At least six civilians, including women and children, were killed and dozens were injured in Saudi UAE-led coalition flights in residential areas and Houthi rebel military targets in the Yemeni capital, Sanaa.
The coalition carried out 11 attacks on the capital in total, out of a total of 19 in rebel-based territory on Thursday, Houthi-run reported the Masirah TV channel. It blamed "aircraft of aggression".
The air strike came two days after the Iranian corrected rebels claimed drone attacks temporarily closing a key oil pipeline in neighboring Saudi Arabia.
Rubble filled a populated street lined with clays, a Reuters journalist said on stage. A crowd lifted the body of a woman, embedded in a white envelope, into an ambulance.
Analysis: Saudi Arabia says oil stations attacked by Houthi drones
Saudi-owned transmitter Al Arabiya quoted a coalition statement saying it launched an operation aimed at "neutralizing the ability of the Houthi militia to engage in acts of aggression".
"The Blacks achieved their goals with complete precision," said adding civilians had been warned to avoid these targets
& # 39; Commanding Bombardments & # 39;
Masirah quoted the Houthi Ministry of Health by saying that six civilians, including four children, had been killed and 52 wounded, including two Russian women working in the health sector.
A witness told AFP news agency that the raid began at 8:00 am (05:00 GMT).
Afrah Nasser, a Yemeni journalist, said her family's home in Sanaa was near where a flight strike struck. She accused the Saudis-UAE alliance of deliberately targeting civilians.
"I know the street, there are no military targets there. There is no excuse from the Saudi-led coalition – it was a deliberate and systematic bombardment that attacks civilians," Nasser told Al Jazeera.
Nasser Arrabyee, another Yemeni journalist, said the number of accidents would be expected to rise.
"Medical sources say they have received many victims – injured and dead – meaning that the number will be even higher than just six," he told Al Jazeera from Sanaa.
"Residential areas in Sanaa, in the most crowded areas, were hit randomly and many houses were reduced to the ground."
] On Tuesday, the Houthi rebels claimed responsibility for twin leg attacks on Saudi Arabia's largest eastern oil pipeline. West and said they were a response to "crime" committed by Riyadh during the bloody air war that led in Yemen since March 2015.  Saudi's Deputy Defense Minister accused Iran on Thursday of ordering the dragon attacks on two Aramco pumping stations as a "tool for to implement its expansionist agenda in the region ".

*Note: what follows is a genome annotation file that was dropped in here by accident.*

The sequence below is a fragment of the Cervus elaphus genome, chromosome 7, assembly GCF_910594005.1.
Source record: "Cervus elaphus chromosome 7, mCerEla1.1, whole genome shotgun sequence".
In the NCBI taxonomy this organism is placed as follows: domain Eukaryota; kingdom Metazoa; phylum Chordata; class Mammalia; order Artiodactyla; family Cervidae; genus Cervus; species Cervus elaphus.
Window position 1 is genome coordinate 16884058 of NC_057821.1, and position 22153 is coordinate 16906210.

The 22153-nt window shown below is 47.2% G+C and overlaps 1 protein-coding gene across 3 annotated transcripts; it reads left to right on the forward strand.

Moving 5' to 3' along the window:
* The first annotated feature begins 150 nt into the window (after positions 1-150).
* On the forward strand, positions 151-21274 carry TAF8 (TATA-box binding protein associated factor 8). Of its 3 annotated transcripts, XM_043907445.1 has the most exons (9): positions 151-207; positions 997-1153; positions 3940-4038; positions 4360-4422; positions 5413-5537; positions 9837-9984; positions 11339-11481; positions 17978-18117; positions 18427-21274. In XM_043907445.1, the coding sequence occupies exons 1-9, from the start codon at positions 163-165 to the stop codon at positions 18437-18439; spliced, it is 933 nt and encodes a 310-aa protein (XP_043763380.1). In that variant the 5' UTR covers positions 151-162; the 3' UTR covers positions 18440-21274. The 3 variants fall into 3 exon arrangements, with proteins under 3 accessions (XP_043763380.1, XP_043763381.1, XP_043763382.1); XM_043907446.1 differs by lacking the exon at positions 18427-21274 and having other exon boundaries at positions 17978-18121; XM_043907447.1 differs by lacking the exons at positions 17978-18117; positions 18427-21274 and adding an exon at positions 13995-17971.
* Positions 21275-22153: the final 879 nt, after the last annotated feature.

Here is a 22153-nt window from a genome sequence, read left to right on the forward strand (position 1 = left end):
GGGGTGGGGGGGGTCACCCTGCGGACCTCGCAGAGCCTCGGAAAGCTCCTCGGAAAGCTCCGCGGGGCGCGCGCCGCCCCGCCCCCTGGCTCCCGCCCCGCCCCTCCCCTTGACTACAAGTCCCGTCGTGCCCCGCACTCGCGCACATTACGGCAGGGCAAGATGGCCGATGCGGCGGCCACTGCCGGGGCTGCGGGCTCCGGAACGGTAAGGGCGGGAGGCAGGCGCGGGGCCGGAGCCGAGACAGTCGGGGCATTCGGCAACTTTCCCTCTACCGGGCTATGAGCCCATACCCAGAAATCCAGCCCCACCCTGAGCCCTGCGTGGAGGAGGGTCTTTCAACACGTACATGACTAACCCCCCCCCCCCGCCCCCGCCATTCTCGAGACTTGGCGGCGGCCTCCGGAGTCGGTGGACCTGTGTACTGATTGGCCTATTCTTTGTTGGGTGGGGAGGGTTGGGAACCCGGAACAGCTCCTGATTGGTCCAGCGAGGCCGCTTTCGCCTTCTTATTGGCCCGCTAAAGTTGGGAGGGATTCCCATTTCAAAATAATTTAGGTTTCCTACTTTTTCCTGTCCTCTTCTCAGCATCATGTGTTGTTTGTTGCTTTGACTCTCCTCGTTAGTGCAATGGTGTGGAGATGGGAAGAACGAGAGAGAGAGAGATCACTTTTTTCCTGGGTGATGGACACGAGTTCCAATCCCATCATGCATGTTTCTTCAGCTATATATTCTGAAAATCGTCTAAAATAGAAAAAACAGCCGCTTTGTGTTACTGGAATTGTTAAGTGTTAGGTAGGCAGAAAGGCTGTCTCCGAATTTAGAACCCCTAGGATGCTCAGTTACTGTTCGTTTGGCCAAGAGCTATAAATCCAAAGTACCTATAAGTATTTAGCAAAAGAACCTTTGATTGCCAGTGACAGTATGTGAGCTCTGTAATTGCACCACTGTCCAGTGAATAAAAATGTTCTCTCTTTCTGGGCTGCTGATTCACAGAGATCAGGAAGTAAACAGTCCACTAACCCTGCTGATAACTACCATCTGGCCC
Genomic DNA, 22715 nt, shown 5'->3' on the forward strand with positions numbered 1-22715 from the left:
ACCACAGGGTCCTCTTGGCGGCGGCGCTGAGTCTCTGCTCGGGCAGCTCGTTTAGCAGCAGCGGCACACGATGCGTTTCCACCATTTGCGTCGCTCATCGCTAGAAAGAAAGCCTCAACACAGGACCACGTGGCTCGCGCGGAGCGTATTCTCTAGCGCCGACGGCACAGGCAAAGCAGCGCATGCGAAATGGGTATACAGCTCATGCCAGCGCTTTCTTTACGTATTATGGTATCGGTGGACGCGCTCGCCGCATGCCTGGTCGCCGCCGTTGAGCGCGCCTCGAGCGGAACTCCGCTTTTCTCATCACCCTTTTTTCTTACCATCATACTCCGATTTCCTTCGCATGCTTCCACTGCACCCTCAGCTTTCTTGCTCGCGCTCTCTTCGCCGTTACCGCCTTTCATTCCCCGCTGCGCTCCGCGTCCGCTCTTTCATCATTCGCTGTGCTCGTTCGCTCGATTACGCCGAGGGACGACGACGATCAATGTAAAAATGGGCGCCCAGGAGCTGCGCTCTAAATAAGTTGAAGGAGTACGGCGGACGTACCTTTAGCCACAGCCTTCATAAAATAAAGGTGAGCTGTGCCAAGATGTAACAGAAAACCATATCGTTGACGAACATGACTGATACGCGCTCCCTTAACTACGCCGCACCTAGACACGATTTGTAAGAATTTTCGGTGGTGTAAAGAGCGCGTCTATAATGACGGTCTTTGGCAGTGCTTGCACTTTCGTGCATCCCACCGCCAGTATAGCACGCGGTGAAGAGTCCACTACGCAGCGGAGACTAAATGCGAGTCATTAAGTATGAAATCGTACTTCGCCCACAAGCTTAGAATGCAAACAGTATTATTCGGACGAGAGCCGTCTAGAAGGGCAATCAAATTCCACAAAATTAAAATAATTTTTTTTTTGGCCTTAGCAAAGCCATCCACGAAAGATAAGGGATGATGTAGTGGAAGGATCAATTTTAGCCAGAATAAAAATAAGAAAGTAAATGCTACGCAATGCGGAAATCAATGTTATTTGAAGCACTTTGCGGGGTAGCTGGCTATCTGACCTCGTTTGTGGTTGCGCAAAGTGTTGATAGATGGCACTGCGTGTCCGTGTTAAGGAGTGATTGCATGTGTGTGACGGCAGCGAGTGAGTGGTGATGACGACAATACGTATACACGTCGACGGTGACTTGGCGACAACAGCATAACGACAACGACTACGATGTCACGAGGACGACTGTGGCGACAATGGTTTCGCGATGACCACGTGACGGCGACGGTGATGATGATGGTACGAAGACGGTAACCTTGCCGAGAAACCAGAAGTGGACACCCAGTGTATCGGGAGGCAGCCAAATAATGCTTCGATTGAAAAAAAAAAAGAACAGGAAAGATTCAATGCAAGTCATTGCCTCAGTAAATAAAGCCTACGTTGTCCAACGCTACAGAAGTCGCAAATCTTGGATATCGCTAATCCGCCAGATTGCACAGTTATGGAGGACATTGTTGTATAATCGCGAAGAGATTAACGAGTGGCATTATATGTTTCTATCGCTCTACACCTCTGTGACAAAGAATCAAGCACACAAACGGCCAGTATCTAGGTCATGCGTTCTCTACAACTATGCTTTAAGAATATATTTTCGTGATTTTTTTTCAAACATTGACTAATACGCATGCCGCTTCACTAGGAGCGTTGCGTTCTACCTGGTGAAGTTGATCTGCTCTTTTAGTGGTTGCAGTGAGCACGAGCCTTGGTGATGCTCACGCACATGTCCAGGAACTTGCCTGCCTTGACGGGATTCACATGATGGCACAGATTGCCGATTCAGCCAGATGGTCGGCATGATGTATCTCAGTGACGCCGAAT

"The terrorist acts organized by the Tehran regime and carried out by Houthis, sharpen the nose of the ongoing political efforts," said Pince Khalid bin Salman on Twitter.
] The chief of the revolutionary committee of Houthis denied that Iran directed the strike and said that the movement produces its drones locally, Tehran also denies giving weapons to Houthis.
"We are not agents of anyone," said Mohammed Ali al-Houthi. "We make decisions independently and do not take orders for drones or anything Other things. "
The Saudi pipeline, which can carry five million barrels of raw per day, constitutes a strategic alternative route for Saudi's export shipping line from the bay through the Hormuz Strait is closed.
Iran has repeatedly threatened to close the vital lead for global oil supplies in the event of a military confrontation with the United States.
Saudiarabine Cabinet e Wednesday to "confront terrorist organizations performing such sabotage, including the Iranian-baked Houthi militias in Yemen".
Key allied United Arab Emirates (UAE) echoed the call.
"We're going to retaliate and we're going to make it difficult when we see that Houthis meets civilian goals like what happened in Saudi Arabia," said UAE Foreign Minister Anwar Gargash, Wednesday.
Al Jazeera and news agencies